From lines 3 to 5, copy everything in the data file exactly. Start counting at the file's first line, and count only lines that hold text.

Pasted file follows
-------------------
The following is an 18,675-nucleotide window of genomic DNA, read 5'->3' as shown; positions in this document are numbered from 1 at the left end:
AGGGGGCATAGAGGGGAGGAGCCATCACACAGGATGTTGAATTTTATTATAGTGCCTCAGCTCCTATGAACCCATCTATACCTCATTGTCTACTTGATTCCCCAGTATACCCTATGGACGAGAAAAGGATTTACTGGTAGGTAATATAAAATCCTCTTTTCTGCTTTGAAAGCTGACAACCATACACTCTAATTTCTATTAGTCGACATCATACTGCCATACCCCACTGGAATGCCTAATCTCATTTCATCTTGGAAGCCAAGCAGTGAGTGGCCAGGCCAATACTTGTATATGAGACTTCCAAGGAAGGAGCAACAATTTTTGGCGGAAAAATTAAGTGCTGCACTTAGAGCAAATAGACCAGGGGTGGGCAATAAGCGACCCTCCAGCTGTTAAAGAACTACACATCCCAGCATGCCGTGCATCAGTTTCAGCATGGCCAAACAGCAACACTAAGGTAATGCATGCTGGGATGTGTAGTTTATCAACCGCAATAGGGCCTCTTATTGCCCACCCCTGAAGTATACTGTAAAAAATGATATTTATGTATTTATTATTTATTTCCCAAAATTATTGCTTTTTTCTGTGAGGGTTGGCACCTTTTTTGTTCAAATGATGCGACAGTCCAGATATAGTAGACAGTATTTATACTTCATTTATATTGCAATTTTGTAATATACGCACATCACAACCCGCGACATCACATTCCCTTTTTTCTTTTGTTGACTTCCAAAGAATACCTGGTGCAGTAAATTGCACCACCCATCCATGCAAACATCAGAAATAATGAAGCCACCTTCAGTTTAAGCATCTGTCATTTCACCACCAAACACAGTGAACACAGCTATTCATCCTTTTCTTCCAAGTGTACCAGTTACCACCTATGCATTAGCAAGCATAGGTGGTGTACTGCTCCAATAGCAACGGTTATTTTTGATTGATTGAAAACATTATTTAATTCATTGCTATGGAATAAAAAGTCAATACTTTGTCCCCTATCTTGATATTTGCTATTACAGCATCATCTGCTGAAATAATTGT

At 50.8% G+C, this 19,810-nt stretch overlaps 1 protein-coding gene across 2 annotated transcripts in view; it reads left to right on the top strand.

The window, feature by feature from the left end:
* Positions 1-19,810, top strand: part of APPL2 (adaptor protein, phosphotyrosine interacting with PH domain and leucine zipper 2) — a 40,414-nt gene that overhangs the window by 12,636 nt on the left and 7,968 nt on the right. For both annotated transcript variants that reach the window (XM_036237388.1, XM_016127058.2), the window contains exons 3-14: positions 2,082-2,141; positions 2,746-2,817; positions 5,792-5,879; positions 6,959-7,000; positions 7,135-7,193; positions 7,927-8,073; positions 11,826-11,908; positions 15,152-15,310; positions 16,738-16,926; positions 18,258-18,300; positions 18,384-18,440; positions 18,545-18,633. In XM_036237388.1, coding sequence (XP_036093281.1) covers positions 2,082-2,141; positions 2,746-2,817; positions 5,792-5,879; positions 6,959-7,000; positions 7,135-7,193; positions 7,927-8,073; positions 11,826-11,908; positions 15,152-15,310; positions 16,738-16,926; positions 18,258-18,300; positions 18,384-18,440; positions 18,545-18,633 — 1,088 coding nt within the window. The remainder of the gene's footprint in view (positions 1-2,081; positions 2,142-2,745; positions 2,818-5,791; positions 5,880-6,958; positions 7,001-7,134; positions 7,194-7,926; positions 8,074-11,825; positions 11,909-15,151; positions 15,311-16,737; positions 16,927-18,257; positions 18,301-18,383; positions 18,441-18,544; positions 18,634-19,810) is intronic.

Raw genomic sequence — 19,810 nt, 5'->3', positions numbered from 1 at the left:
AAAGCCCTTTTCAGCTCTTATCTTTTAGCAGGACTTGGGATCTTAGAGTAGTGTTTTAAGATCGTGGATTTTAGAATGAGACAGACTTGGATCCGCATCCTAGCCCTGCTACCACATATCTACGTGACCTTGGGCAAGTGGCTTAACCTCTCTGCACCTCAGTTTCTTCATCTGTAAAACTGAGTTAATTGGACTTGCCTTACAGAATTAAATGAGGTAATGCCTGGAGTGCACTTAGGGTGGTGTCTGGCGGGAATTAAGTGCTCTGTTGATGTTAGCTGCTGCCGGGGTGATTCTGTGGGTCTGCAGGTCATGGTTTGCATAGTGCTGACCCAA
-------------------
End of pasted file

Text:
At 50.8% G+C, this 19,810-nt stretch overlaps 1 protein-coding gene across 2 annotated transcripts in view; it reads left to right on the top strand.

The window, feature by feature from the left end:
* Positions 1-19,810, top strand: part of APPL2 (adaptor protein, phosphotyrosine interacting with PH domain and leucine zipper 2) — a 40,414-nt gene that overhangs the window by 12,636 nt on the left and 7,968 nt on the right. For both annotated transcript variants that reach the window (XM_036237388.1, XM_016127058.2), the window contains exons 3-14: positions 2,082-2,141; positions 2,746-2,817; positions 5,792-5,879; positions 6,959-7,000; positions 7,135-7,193; positions 7,927-8,073; positions 11,826-11,908; positions 15,152-15,310; positions 16,738-16,926; positions 18,258-18,300; positions 18,384-18,440; positions 18,545-18,633. In XM_036237388.1, coding sequence (XP_036093281.1) covers positions 2,082-2,141; positions 2,746-2,817; positions 5,792-5,879; positions 6,959-7,000; positions 7,135-7,193; positions 7,927-8,073; positions 11,826-11,908; positions 15,152-15,310; positions 16,738-16,926; positions 18,258-18,300; positions 18,384-18,440; positions 18,545-18,633 — 1,088 coding nt within the window. The remainder of the gene's footprint in view (positions 1-2,081; positions 2,142-2,745; positions 2,818-5,791; positions 5,880-6,958; positions 7,001-7,134; positions 7,194-7,926; positions 8,074-11,825; positions 11,909-15,151; positions 15,311-16,737; positions 16,927-18,257; positions 18,301-18,383; positions 18,441-18,544; positions 18,634-19,810) is intronic.